The Weak Anthropic Principle
The argument from fine-tuning is the argument that given that the universe could have been any one of many possible ways, and that the vast majority of these would not have allowed the development and sustenance of life, the fact that the universe is such as to allow the development and sustenance of life requires explanation. The only adequate explanation of this fact, the argument suggests, is that the universe was created by an intelligent designer with life in mind.
One attempt to respond to this argument invokes the weak anthropic principle. The weak anthropic principle states that the ways that the universe might be observed to be is limited by the fact that observation requires the existence of observers. It is impossible to observe a universe that does not permit the existence of observers; only a universe that permits the existence of observers could be observed.
The criticism of the argument from fine-tuning based on the weak anthropic principle seeks to exploit this idea that the universe could not have been observed to be any of the ways that would not have allowed the development and sustenance of life. All possible observed universes are universes inhabited by observers, and so all possible observed universes are universes that permit life. There is therefore no need, the criticism concludes, to explain the fact that the universe is observed to be such as to permit life; it couldn‘t have been observed to be any other way.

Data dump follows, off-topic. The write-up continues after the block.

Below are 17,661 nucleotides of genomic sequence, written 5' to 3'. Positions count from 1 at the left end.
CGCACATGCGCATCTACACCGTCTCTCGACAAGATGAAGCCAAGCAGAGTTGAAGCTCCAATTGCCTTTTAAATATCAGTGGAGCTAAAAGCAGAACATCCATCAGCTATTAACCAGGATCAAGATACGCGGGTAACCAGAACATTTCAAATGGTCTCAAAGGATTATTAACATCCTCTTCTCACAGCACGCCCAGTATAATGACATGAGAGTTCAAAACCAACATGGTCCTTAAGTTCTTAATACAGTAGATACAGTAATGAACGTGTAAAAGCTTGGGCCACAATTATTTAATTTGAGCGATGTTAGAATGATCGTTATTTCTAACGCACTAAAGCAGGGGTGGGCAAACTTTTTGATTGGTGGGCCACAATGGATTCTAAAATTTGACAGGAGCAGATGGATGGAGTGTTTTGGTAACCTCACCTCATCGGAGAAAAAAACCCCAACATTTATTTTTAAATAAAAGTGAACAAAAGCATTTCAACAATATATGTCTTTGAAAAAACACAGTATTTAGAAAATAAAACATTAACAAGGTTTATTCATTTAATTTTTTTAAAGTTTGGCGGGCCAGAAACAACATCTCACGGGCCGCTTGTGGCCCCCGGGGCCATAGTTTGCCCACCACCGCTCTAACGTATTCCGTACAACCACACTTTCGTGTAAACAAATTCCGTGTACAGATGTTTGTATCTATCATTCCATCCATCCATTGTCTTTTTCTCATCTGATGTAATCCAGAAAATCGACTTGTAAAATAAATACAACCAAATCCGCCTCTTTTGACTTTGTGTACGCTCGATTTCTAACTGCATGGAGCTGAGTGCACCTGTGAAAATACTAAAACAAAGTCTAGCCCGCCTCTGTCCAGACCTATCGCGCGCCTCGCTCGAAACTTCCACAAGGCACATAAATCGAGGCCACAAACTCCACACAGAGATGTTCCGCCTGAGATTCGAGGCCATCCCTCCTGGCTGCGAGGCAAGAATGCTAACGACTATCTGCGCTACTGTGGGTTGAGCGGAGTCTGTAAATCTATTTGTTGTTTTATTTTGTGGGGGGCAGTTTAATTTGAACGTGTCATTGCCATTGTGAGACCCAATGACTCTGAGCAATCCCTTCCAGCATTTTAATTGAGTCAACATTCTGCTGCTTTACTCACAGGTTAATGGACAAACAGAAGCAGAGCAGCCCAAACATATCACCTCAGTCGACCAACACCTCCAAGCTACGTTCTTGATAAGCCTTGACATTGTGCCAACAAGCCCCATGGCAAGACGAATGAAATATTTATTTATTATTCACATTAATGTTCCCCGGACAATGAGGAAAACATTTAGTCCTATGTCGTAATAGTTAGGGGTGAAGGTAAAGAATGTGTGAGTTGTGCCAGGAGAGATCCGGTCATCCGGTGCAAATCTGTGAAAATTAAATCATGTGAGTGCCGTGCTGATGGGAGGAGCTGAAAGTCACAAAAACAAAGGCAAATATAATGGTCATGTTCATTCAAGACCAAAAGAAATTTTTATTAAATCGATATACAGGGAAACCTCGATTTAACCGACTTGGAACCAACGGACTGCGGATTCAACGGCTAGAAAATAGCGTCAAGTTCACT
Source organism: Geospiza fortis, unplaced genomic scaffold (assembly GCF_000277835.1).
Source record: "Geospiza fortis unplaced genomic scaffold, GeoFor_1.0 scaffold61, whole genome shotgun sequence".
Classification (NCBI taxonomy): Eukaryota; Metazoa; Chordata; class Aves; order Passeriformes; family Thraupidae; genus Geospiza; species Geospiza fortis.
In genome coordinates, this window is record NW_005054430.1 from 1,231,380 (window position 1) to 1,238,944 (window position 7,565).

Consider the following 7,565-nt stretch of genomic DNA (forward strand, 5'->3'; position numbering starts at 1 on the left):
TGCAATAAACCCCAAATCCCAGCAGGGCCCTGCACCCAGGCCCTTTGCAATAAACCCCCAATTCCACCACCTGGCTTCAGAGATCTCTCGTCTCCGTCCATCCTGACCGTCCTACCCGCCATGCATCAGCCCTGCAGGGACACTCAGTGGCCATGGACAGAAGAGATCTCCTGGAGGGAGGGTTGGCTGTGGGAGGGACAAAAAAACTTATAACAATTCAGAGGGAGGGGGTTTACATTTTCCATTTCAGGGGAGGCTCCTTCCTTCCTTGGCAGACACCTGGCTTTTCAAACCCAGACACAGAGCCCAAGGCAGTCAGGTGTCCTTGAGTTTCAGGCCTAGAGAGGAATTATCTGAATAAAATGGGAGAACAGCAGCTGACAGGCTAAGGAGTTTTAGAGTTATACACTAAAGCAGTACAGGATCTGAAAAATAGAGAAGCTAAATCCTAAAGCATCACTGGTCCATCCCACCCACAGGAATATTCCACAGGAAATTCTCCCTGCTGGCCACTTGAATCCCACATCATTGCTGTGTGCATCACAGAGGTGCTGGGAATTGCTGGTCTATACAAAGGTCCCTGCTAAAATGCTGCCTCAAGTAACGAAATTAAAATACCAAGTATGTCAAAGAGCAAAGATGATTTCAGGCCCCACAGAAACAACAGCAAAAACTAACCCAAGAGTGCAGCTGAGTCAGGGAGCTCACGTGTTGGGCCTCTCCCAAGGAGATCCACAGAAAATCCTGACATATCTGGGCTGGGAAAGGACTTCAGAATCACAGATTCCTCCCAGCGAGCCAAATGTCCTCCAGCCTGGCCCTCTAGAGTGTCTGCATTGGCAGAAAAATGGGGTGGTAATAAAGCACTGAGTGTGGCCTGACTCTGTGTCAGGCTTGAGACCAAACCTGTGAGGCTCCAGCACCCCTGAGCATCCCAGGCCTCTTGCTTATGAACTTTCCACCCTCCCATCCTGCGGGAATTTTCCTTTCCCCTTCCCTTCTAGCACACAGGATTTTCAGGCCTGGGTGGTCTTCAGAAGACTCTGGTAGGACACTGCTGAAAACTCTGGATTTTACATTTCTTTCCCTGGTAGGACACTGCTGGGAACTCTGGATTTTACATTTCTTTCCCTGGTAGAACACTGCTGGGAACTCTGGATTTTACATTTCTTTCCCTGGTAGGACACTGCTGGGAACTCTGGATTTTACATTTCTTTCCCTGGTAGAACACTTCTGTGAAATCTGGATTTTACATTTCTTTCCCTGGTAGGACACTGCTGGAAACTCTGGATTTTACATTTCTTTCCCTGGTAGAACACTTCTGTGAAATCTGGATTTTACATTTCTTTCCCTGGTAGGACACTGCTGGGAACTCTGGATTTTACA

In response to this objection, defenders of the argument from fine-tuning often make use of a story involving a firing-squad devised by John Leslie. You are to be executed by a firing-squad of a hundred trained marksmen, the story goes. You hear the command to open fire, and the sound of the guns, and then silence; you are not dead, you hear silence. All of the marksmen missed! Pondering, you realise that had the marksmen not missed you would not have been able to reflect on the attempted execution, that only a failed execution would have allowed you to be here now, listening to the silence. However, you do not infer from this that the fact that the marksmen missed is unsurprising. You remain astonished that one hundred trained marksmen could all miss simultaneously.
In this illustration, it seems that what is surprising is not that looking back at the execution you see that it failed, but that you are able to look back at the execution at all. Similarly, what is surprising about the universe is not that we observe it to be such as to allow the development and sustenance of life, but that we are able to observe it at all. The vast majority of possible universes would not allow the existence of universes, and yet the actual universe does. The weak anthropic principle does not seem to make this unsurprising any more than it does the hundred marksmen missing.